Healthcare has a language all its own. This resource section serves as a way to help define questions related to healthcare interoperability and technology terminology.

 

What is a PACS?

PACS stands for picture archiving and communications system. Traditionally used in medical imaging technology, PACS has the ability to deliver timely and efficient access and store digital images, interpretations and related data.  The universal format for PACS image storage and transfer is Digital Imaging and Communications in Medicine (DICOM).  Other clinical areas that utilize PACS are cardiology, oncology, surgery, orthopedics and gastroenterology.

PACS allows for
  • Digital, rather than manual, means of managing medical images.
  • Collaboration with specialists or primary care physicians.
  • Integration with other healthcare information systems such as hospital information systems (HIS), electronic health records (EHR), practice management software (PMS) and radiology information systems (RIS.)

What is RIS?

RIS stands for radiology information system. It facilitates the administration of a radiology practice.  Primary functions of a RIS include scheduling patient visits, exams and documenting the patient’s course through the visit. Radiology information systems should include functionality for forms and document management, dictation, speech recognition and template reporting, efax, email, and other automated methods of report distribution. A RIS increases efficiency for a radiology practice by automating time-consuming or repetitive tasks for administrative staff as well as reducing the time required to document the study. Most RIS can be integrated with picture archiving and communications systems (PACS), electronic health records (EHR), and hospital information systems (HIS).

What is EHR?

EHR stands for Electronic Health Record. While the terms electronic health record (EHR) and electronic medical record (EMR) are often used interchangeably, according to The Office of the National Coordinator for Health Information Technology (ONC), the two terms have different meanings:

Electronic Medical Record (EMR) is a digital version of a patient’s medical record and contains the medical and treatment history of a patient.  They typically do not travel outside of the patient’s physician’s office.

Electronic Health Records (EHR) address the total health of a patient going beyond one provider’s office to encompass all of the patient’s health information.  An EHR is built to move with the patient, so they can be shared with all providers involved in the patient’s care.

What is a cloud-based EHR?

Electronic Health Record (EHR) systems essentially fall into two classes:  a server-based EHR or internet-based system maintained in “the cloud.”  A server-based EHR stores data collection in-house and requires a server, hardware, and software to be installed in the provider’s office.  Cloud-based EHR systems store data remotely on external servers and run on the web, requiring only a computer with an internet connection.

A cloud-based EHR system can be a cost-effective solution compared to a client-server EHR system. Cloud based health records systems have capabilities for scheduling, insurance eligibility and meaningful use reporting but are scalable to any size practice. Practices can get a faster return on investment with a cloud-based EHR solution than traditional client-server systems.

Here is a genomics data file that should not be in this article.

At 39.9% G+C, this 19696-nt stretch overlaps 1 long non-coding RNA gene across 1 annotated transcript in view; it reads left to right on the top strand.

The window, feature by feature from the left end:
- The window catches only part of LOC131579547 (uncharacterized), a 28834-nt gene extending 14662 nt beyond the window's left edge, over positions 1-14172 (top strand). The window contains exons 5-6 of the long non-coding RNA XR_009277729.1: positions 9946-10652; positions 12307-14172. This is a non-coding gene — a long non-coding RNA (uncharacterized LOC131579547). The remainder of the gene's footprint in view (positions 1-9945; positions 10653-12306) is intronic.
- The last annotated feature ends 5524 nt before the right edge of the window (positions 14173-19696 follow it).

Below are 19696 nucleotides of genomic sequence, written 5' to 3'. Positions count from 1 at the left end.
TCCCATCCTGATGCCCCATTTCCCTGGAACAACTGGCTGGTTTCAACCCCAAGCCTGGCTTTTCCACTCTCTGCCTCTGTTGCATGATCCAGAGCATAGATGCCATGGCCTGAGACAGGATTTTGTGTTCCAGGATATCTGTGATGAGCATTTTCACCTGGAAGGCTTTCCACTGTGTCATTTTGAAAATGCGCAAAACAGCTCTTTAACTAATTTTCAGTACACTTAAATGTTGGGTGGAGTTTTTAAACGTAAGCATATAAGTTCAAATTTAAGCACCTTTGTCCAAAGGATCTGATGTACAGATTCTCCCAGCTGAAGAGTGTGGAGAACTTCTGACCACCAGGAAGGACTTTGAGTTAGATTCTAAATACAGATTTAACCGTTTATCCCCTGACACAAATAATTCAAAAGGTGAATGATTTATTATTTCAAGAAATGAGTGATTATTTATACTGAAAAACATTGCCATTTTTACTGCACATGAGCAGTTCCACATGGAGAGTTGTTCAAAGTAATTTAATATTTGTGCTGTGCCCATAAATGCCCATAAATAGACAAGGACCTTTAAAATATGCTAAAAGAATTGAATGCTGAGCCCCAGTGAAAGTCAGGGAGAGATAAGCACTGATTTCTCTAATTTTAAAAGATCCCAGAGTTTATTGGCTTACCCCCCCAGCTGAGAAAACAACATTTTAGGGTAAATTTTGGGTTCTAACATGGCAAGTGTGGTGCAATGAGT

What is DICOM?

DICOM stands for Digital Imaging and Communications in Medicine. DICOM is a standard for handling, storing, printing and transmitting information in medical imaging.  A DICOM viewer is a medical image viewer that allows the user to browse standard PACS servers to view, download and display images.  Some viewers also allow interactive image manipulation such as zoom, pan and contrast images.

What is interoperability?

According to Healthcare Information and Management Systems Society (HIMSS), interoperability means the ability of health information systems to work together within and across organizational boundaries in order to advance the effective delivery of healthcare for individuals and communities.

Ensuring efficient, quality patient care decision-making in today’s healthcare environment is critical for physicians.  Patient data must be at their fingertips to use for effective information-based decision making.  Yet at many hospitals, health systems, or other provider organizations, integration of these systems has become a challenge and few organizations have been able to overcome the challenge of efficient interoperability.

Why is interoperability important to accountable care organizations?

At the crux, an ACO’s success will come from solving the interoperability puzzle to ensure quality patient data can be deployed efficiently within and across the organization’s boundaries to provide coordinated care for its population of patients.

What is ACO?

ACO stands for Accountable Care Organization. ACO is a care and payment model for healthcare organizations that seeks to tie provider reimbursements to quality metrics to reduce the total cost of care, improve outcomes, and instill better care.  The goal is coordinated care to ensure patients get the right care at the right time and to avoid unnecessary medical testing, services and prevent medical errors.

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